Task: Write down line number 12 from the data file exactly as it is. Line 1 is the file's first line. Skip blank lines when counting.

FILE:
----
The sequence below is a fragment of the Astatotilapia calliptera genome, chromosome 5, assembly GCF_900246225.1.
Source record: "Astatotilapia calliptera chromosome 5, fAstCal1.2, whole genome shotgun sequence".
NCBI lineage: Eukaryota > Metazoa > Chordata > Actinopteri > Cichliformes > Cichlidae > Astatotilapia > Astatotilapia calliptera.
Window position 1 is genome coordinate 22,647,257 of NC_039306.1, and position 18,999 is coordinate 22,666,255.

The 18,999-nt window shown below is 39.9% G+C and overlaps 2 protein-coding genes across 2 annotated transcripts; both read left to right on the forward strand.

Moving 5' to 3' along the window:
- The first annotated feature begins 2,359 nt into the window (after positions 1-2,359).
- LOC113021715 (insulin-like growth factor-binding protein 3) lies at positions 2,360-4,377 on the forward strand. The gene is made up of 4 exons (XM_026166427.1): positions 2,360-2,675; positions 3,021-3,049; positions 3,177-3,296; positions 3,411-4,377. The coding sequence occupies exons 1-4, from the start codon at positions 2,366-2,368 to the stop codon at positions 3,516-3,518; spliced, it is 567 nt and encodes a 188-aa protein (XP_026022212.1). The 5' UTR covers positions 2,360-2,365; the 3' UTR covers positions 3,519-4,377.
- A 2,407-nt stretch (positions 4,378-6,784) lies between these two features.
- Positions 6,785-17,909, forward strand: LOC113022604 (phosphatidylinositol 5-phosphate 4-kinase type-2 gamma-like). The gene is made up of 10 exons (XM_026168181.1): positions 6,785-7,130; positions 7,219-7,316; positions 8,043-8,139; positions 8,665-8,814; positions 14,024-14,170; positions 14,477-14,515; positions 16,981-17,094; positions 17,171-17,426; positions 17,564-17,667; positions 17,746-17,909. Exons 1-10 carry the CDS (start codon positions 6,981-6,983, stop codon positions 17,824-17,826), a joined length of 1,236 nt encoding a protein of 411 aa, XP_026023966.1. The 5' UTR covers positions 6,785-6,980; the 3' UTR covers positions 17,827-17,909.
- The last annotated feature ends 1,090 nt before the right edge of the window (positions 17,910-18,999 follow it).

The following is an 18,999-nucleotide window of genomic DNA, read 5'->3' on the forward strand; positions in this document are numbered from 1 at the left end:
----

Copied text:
The following is an 18,999-nucleotide window of genomic DNA, read 5'->3' on the forward strand; positions in this document are numbered from 1 at the left end: